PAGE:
“Counsel for Parliament, Mr Gauntlett SC, submitted that one must first look at the Constitution of the Republic of South Africa, 1996 (‘the Constitution’) to find out if Parliamentarians are in law ‘employees’ for the purposes of the PDA. A Member of a legislature, he argued, holds an office, not a job: their attributes of independence; the lack of contractual relationship; their occupation of an office; and, their lack of subordination to any cognisable employers could all be regarded as factors used to indicate that Members of the legislature are not ‘employees’”.
Harry Charlton served as the Chief Financial Officer to Parliament from 1 May 2002 and was permanently appointed to the position on 1 March 2004. After Charlton alleged misconduct by some members of Parliament relating to their alleged misuse of travel benefits, his services were terminated on 13 January 2006 after a disciplinary enquiry. Charlton applied to the Labour Court for relief alleging that the disclosures were ‘protected disclosures’ in terms of the Protected Disclosures Act 26 of 2000 and that his dismissal was consequently automatically unfair. He also contended that his dismissal was unfair. An order was granted in his favour by the Labour Court – Charlton v Parliament of SA  10 BLLR 943;  JOL 20090; (2007) 28 ILJ 2263 (LC) per Ngcamu AJ.
The Labour Appeal Court allowed the appeal, set aside the order of the Labour Court and replaced it with an order staying the proceedings and referring the dispute to arbitration by the CCMA.
Patel JA, in Parliament of SA v Charlton ZALAC 13 (dated 21 July 2010), stated in para :
“This case raises a novel issue as to whether parliamentarians are ‘employees’ or ‘employers’ as defined by the PDA. The outcome of this case will not only have an impact on the parties involved, but it will also affect the public. This court is mindful of the doctrine of separation of powers, which holds that the judiciary’s function is to interpret the law and apply it even if the conclusion may lead to reprehensible conduct escaping scrutiny. Ultimately, this case hinges on statutory interpretation. In essence, this court must decide whether or not the application of ‘employer’ or ‘employee’ as defined in the PDA should be extended so as to include MPs”.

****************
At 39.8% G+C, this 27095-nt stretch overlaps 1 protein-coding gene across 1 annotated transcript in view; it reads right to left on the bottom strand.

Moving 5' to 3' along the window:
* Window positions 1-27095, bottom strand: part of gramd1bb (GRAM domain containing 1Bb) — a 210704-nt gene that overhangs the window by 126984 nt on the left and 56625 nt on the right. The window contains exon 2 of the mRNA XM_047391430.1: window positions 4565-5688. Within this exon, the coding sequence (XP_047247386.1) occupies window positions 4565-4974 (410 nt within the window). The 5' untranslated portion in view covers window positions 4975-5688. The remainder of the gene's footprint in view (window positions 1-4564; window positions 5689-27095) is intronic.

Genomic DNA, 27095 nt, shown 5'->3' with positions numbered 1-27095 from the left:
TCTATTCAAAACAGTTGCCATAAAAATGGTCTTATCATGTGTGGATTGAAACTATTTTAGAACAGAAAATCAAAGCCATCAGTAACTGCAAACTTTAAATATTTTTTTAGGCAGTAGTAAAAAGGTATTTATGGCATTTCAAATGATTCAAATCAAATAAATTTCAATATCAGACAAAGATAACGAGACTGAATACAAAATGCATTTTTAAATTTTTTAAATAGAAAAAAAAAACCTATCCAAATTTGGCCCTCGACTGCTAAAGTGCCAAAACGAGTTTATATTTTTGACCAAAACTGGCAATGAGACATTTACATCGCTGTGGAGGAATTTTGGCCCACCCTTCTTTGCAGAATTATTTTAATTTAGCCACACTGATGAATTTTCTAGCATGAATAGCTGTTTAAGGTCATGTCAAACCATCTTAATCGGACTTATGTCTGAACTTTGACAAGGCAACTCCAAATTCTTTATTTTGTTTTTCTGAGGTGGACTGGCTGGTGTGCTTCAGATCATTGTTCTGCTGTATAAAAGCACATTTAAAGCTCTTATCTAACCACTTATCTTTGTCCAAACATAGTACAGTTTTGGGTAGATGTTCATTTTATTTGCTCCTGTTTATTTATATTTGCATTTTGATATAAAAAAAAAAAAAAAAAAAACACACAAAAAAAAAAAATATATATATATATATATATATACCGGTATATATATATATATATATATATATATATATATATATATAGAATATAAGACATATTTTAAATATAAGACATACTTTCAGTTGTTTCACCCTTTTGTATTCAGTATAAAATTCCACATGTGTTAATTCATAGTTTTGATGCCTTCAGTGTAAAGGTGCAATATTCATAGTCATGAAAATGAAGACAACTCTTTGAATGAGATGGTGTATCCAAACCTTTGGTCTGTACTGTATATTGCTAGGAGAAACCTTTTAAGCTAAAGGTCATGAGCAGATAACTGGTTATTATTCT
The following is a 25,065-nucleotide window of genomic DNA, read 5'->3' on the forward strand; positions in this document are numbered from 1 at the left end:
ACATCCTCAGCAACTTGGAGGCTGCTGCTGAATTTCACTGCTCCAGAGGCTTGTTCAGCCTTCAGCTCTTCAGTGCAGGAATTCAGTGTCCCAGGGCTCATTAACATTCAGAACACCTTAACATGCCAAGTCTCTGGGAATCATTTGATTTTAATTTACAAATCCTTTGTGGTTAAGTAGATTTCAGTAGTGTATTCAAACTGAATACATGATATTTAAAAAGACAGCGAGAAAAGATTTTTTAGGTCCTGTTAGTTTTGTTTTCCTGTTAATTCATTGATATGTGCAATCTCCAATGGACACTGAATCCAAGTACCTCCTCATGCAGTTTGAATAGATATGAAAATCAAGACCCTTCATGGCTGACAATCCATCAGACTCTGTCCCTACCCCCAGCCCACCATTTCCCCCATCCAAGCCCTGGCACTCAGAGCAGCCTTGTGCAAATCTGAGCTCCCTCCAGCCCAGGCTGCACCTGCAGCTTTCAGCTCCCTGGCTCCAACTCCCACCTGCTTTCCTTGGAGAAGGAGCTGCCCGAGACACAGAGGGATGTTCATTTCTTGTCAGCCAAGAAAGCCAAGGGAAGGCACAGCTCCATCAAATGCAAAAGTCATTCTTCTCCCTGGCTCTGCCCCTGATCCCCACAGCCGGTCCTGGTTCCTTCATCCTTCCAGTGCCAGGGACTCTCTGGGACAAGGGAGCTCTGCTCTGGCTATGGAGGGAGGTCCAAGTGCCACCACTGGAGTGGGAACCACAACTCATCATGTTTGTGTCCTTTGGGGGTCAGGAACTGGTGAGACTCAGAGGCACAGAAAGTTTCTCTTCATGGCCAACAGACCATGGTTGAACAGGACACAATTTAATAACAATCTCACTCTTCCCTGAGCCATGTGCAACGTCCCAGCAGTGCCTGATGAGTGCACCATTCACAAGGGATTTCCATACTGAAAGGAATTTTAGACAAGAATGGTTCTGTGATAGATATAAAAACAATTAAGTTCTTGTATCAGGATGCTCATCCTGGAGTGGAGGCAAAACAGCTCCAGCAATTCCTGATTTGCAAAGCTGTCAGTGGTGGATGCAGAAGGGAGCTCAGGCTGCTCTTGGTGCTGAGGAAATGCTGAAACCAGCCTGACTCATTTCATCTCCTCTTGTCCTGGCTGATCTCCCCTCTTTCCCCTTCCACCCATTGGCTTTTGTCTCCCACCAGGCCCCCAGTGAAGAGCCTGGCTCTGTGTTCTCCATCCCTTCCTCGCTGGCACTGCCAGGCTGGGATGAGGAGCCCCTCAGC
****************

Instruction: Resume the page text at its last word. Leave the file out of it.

Patel JA continued as follows:
“ Parliament consists of two Houses, namely the National Assembly and the National Council of Provinces. Section 42(3) of the Constitution provides that the National Assembly is elected to represent the people and to ensure government by the people under the Constitution. The National Council of Provinces represents the provinces to ensure that provincial interests are taken into account in the national sphere of government as stated in s 42(4) of the Constitution. Section 43 of the Constitution further provides that legislative authority vests in Parliament.
Are lawmakers ‘employees’?
 To subject MPs to the PDA may, in practice, run the risk of frustrating the democratic process. An extension of the application of ‘employee’ under the PDA to include MPs might cause statutes to become more complex. MPs ought to be entirely independent.
 Parliamentarians hold an office. In terms of s 48 of the Constitution they take an oath whereby they affirm their faithfulness to the Republic and obedience to the Constitution. MPs have a statutory right to remuneration under the Remuneration of Public Office Bearers Act 20 of 1998. Parliamentarians, like judges, are subject to their own codes of conduct. MPs are elected into office. It could never be suggested that a MP could have recourse to the Labour Courts if he or she lost his or her seat after an election. MPs also enjoy certain privileges that do not extend to ordinary citizens. All of these features further support the contention that MPs are not bound by the PDA”.
After further consideration of the issues the LAC decided that MPs are excluded from the LRA and the PDA.
With regard to the question of whether lawmakers are ‘employers’ the LAC stated as follows:
“ The definition of ‘protected disclosure’ in the PDA specifically mentions certain categories of persons to whom the PDA applies. One specific category is a member of Cabinet or the Executive Council. If Parliament had intended to include MPs within the ambit of this definition then it would have clearly done so.
 Parliament submitted that parliamentary staff are answerable to the Secretary of Parliament and not to MPs. This point is important. Parliamentarians must be allowed to focus on their constitutional duty to make law. An MPs portfolio ought not to be cluttered with the additional and onerous responsibilities of being an ‘employer’ of parliamentary staff. This would hinder the effective performance of their duties and functions. This court accordingly finds that MPs are not included in the PDA”.